Mark Twain and Male Friendship: The Twichell, Howells and Rogers Friendships

The impact of three significant relationships on the ‘father of US literature’ fascinates J. D. Stahl

December 17, 2009

A man of volcanic temperament, Samuel Clemens – known to his reading public as Mark Twain – formed some strong and enduring friendships, but he was equally capable of turning against his friends, designating them as traitors, and fighting them with vicious enmity. We know comparatively little about Clemens’ early life, but a great deal about the second half of his thickly documented life, through letters, eyewitness accounts and autobiographies. Andrew J. Hoffman recently stirred up a hornets’ nest of Twain critics by arguing that, during his years as a reporter in California and Nevada, “Clemens engaged in a series of romances with men”. Furthermore, Hoffman argues, “evidence suggests at least one connection of this sort during the years of his marriage”.

Studiously avoiding this controversy, Peter Messent presents a study of three well-chosen, enduring male friendships in Clemens’ later life. The importance of these close friendships with Joseph Twichell, pastor of the Asylum Hill Congregational Church in Hartford, Connecticut; William Dean Howells, “the Dean of American letters” and editor of The Atlantic Monthly; and Henry Huttleston Rogers, the Standard Oil “robber baron”, is not in dispute.

Clemens engaged in a decades-long, increasingly darker religious debate with his pastor Twichell, “with Twichell acting as the positive counterpoint to Clemens’ pretty thunderous nay-saying”. Clemens, as Twichell recognised, was a Calvinist who railed against a God he no longer believed in, especially in times of personal loss, which became more frequent as he grew older. Twichell’s orthodoxy was liberal, “muscular” Christianity, reinforcing a “manliness” that American Victorians admired. Messent restores a sense of how influential a public figure Twichell was in his own right – an actor on the stage of American public life, and not the comic straight man Twain often portrayed him to be in his fictional anecdotes. Messent persuasively demonstrates that the “spiritual rupture” that Twain’s official biographer, A.?B. Paine, claimed to have occurred between Twain and Twichell in 1878 did not occur then, but came later, if at all.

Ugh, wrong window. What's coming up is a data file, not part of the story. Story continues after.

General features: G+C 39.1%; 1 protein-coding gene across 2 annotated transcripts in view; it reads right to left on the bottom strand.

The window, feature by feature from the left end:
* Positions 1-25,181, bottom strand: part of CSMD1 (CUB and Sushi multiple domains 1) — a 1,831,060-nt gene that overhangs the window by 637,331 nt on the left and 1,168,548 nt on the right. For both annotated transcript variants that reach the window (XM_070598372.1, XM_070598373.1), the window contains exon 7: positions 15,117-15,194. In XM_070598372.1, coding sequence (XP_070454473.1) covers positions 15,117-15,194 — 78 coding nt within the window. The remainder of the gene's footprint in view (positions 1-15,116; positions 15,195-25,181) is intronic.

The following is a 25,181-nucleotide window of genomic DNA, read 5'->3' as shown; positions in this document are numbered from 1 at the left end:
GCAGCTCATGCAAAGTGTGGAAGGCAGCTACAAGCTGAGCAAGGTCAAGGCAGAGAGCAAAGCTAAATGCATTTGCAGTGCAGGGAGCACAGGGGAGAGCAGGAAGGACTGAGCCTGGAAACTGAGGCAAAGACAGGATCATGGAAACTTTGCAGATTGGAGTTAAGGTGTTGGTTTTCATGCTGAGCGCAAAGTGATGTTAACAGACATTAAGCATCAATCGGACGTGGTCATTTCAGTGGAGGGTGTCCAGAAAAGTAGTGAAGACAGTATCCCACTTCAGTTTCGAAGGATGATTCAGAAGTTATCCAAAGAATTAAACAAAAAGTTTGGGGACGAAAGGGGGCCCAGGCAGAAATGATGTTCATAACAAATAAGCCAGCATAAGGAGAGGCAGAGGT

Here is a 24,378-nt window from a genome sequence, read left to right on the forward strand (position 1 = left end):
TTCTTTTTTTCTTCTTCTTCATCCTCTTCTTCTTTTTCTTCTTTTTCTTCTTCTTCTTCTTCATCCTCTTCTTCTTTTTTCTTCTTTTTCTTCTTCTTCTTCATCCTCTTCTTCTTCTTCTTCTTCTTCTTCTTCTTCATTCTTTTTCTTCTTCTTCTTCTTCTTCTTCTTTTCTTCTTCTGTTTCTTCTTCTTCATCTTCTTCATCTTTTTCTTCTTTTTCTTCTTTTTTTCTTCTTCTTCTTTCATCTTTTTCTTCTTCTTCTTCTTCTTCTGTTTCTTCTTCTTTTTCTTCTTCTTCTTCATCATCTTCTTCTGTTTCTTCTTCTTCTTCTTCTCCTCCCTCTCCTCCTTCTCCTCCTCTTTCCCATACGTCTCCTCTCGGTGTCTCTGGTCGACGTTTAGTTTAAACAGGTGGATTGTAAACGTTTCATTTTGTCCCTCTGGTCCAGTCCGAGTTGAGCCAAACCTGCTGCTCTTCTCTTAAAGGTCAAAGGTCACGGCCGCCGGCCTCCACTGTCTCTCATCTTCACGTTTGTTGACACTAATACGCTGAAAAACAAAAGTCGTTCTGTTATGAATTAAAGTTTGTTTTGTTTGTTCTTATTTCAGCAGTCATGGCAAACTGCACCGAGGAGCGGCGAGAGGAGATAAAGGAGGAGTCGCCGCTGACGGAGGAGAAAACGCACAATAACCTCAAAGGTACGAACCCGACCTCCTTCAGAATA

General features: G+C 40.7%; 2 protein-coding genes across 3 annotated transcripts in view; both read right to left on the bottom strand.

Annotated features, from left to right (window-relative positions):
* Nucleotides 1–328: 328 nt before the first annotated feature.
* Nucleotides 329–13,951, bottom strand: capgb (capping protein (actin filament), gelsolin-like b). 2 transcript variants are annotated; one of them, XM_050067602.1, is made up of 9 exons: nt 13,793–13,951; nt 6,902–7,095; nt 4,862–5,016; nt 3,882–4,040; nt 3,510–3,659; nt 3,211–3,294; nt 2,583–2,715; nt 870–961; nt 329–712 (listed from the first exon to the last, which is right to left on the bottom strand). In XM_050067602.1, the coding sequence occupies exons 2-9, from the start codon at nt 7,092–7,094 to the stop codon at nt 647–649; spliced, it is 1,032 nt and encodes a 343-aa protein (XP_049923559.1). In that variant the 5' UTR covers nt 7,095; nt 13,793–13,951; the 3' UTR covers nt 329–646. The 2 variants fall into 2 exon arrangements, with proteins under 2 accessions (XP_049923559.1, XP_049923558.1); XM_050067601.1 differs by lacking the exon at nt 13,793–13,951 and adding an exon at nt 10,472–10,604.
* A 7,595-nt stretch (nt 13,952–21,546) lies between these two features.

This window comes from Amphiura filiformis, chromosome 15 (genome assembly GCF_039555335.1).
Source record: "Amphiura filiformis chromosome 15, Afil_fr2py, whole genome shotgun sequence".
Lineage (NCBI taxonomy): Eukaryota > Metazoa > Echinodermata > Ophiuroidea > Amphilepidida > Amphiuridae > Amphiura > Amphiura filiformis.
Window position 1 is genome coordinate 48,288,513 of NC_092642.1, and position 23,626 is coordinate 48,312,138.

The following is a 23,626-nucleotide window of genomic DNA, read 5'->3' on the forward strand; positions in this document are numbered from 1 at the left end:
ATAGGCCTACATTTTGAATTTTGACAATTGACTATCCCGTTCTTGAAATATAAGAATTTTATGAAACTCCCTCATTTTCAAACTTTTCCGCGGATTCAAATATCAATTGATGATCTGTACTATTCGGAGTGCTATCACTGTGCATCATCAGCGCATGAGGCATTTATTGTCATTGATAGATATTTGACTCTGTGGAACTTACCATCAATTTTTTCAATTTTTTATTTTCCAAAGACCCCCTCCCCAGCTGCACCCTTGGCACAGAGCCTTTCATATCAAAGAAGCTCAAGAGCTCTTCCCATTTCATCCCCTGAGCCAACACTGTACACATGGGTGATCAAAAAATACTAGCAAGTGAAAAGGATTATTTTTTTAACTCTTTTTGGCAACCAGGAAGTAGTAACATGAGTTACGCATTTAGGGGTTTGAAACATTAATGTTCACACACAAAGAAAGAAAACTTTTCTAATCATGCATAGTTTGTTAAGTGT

Equally important to his social status, and even more to his literary career, was Clemens’ friendship with Howells, “My Dear ’Owells”, as Clemens sometimes addressed him. Howells’ favourable reviews of The Innocents Abroad and The Adventures of Tom Sawyer (“altogether the best boy’s story I ever read”) helped establish Twain’s national reputation. Their friendship was joyous, warm and open-hearted. Like truant boys, they enjoyed planning extravagant ventures and took an ironic pleasure in the failure of these shared schemes.

Clemens was a daring, foolhardy gambler and squandered his considerable fortune investing in a brilliant but temperamental new typesetting machine developed by the equally eccentric inventor James W. Paige. Facing bankruptcy, he turned to Rogers, an admirer, for rescue. Rogers took over Clemens’ financial affairs and gradually restored him to prosperity. Characterised by “bluff good humour” and “the mutual exchange of light-hearted insults”, their friendship ranged beyond the boundaries of conventional genteel behaviour, offering a realm of freedom similar to what Canadian author Robertson Davies called “the freemasonry of the rich”.

Theorising about friendship may seem a callous, perhaps even blasphemous endeavour. Fortunately, Messent’s theorising is relatively tentative and not insistently dogmatic, and although his conclusions are at times too general and at other times too self-evident, he retains respect for the fascinatingly particular qualities of the lives and friendships of the men he examines.

Readers interested primarily in biography will want to skip the more heavily theoretical first chapter, but Messent’s in-depth research illuminates fascinating subtleties and eccentricities of three male friendships of the private man behind the mask of America’s iconic writer.

Mark Twain and Male Friendship: The Twichell, Howells and Rogers Friendships

By Peter Messent
Oxford University Press
260pp, £32.50
ISBN 9780195391169
Published 12 November 2009

Please login or register to read this article

Register to continue

Get a month's unlimited access to THE content online. Just register and complete your career summary.

Registration is free and only takes a moment. Once registered you can read a total of 3 articles each month, plus:

  • Sign up for the editor's highlights
  • Receive World University Rankings news first
  • Get job alerts, shortlist jobs and save job searches
  • Participate in reader discussions and post comments

Have your say

Log in or register to post comments